Matt in VA is a gay conservative Millennial who has an annoying habit of saying sensible things in a provocative manner — annoying, because he unsettles settled minds. Here’s his most recent comment:
People greatly overemphasize the importance of whatever the doctrine is or was. This is typical of Extremely Online folks for whom everything is an argument. If it is *felt* by basically *all* that doctrine has changed — and on the Jewish issue, of course this is felt by all (understandably) then that matters a great deal, it matters tremendously. The law may be whatever the law is, but law is (99% of the time) fundamentally unappealing and ugly. (Try reading *any* legal writing except maybe for the beginnings and ends of Scalia’s dissents.) Literature, art, architecture — these are mediums where we can feel the *feeling* that lies behind and around what the law is, and where we can feel if the law has become a dead letter. I know that this will sound woo-woo to hardcore I-love-doctrine types, but they are increasingly only talking to themselves.
Matt has been talking about the impotence of deploying natural law arguments to defend traditional Christian sexual teaching. I strongly agree with this. It’s something that only makes sense to intellectuals. To be sure, my saying that does not mean that I don’t find natural law arguments intrinsically valuable. It’s simply to recognize that Matt is correct: nobody cares. We live in a post-rational society. Besides, we live in a society in which literature, art, architecture — all part of the symbolic environment, in which ideas are incarnated and made accessible through the senses — are preaching a very different gospel.
Princeton Prof. Robert George is a natural-lawyer (so to speak) par excellence. Even though he’s a Jesuit, the pro-gay activist Father James Martin would almost certainly be no match for George in a legalistic argument. But Father Martin has an entire popular culture putting the wind in his sails, not just specifically on the LGBT issue, but on the primacy of personal feeling and individual desire. Individualism is the universal solvent of doctrine and rationality.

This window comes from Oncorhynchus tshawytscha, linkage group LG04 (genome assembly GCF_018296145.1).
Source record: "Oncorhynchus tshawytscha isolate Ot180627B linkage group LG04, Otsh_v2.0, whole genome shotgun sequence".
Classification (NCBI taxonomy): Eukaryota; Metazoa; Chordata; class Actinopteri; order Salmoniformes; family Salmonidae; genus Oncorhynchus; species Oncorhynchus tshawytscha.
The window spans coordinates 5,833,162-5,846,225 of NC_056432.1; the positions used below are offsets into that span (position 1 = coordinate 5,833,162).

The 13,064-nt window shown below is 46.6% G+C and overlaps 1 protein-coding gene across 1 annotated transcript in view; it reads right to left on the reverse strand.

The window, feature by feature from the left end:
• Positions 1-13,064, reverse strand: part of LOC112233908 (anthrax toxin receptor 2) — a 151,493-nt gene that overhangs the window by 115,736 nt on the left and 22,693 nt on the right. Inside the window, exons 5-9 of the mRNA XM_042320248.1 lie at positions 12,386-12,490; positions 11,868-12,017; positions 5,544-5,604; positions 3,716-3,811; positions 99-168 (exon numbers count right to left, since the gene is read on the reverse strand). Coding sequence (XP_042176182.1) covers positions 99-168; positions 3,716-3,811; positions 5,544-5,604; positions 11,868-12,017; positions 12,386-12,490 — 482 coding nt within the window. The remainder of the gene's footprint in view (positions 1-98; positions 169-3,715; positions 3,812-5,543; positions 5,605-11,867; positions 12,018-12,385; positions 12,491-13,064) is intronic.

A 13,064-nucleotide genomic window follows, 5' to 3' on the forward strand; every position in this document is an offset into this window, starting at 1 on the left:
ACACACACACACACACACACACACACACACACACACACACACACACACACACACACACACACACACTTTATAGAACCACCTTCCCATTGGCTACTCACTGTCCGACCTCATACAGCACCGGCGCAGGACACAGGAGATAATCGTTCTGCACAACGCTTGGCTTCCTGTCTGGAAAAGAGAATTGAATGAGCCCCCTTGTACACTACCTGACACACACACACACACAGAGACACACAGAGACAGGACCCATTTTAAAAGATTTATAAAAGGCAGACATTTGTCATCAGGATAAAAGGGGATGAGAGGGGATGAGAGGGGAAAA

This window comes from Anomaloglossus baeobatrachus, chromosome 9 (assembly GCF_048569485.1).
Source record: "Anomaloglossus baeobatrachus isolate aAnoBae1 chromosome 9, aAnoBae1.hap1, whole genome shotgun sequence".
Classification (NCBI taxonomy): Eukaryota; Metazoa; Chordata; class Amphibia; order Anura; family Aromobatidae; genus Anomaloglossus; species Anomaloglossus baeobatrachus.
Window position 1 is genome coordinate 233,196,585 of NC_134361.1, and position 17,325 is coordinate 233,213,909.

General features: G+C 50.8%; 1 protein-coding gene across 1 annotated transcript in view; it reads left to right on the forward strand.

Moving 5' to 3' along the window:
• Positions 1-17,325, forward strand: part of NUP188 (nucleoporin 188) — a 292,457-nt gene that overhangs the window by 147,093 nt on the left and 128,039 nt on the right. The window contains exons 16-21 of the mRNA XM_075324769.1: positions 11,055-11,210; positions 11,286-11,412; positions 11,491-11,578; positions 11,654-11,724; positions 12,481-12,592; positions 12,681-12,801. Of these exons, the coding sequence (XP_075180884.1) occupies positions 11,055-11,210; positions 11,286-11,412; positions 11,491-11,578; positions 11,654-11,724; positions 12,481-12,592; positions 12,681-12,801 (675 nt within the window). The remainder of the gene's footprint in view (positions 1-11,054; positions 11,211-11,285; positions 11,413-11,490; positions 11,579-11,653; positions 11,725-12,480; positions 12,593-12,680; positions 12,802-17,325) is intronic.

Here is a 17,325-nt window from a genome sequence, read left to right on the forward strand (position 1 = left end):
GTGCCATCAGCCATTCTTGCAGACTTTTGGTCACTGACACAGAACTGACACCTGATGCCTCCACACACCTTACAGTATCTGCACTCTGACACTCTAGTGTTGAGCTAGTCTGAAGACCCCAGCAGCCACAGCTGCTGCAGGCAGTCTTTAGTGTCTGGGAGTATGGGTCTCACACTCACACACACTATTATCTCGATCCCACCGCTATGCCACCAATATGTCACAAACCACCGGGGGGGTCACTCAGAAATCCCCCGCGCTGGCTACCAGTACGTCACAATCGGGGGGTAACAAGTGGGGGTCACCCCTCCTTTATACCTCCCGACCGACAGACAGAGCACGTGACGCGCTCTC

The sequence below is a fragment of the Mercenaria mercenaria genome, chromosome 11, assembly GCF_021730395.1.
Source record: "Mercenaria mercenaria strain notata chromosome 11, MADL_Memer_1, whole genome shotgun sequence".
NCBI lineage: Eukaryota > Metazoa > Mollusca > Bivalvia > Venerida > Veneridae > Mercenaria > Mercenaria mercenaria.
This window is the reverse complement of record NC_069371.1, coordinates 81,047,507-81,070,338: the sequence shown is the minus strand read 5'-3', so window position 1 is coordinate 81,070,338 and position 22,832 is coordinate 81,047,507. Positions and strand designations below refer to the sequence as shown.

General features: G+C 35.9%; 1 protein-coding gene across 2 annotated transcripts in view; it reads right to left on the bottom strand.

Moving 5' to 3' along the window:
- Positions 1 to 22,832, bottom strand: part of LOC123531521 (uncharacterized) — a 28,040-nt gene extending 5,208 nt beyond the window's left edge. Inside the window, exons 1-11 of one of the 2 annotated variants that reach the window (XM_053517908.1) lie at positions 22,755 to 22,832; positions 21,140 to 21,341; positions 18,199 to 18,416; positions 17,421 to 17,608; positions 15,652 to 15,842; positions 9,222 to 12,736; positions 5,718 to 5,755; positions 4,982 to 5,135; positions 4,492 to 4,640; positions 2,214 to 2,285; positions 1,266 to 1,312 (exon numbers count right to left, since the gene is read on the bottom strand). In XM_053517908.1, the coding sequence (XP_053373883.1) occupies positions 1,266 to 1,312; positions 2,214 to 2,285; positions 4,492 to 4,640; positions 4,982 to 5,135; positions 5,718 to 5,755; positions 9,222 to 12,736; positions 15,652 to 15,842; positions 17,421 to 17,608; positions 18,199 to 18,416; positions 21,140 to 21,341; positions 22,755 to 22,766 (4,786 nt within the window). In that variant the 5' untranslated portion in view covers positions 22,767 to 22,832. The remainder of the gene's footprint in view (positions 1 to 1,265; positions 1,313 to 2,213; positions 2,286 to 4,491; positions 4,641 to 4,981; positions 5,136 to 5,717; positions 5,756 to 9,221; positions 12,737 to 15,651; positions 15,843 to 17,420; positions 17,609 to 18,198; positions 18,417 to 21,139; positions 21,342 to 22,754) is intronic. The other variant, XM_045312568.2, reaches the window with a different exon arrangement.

The natural law is not untrue because it is apologetically ineffective. But it is impotent to reach most people. I like natural law arguments, but Matt is right about them. If the small-o orthodox Christians could produce more artists and writers capable of incarnating the natural law into their imaginative works, we might get somewhere.
Am I wrong? Help me out, you natural law folks.
UPDATE: Matt in VA adds:
OK, so reading this over, I want to elaborate a little on my reference to legal writing and Justice Scalia (PBUH). Why does Scalia’s writing stand out? Why does/did Scalia matter (and he matters/mattered to a lot of conservatives)? It’s because he could *write*, because he had *style* — and style is THE OPPOSITE of natural law arguments that are supposed to be true always and everywhere and that are not supposed to be relative or different for you than for me. Style is the individual — great style is the individual in all his glory. I say it in all seriousness– “argle-bargle” and “sheer applesauce” and Scalia’s other throwaways matter more than his Constitutional/textual arguments. You could have got those, more or less, from Alito or Thomas. What you couldn’t get was Scalia as a Character, a Man with a penetrating mind but more importantly, a concrete, specific model of how to be an admirable and even majestic man, a whole system of thought incarnated. It is one thing to talk about, say, miserliness in the abstract; it is quite another to be given the example of a Scrooge, an example that literally *millions* of people instinctively understand and feel in their hearts. It is not the fault of conservative Christians that they too often do not understand who the real unacknowledged legislators of the world are; I feel that almost no one understands it today in our “data-driven,” consumerist plastic throwaway world. But this is what is needed. Law can be correct, but on some level, law is always dead. All the little flourishes and conversationalisms in Scalia’s dissent’s openings and closings — this may sound absurd, but these are things you can love.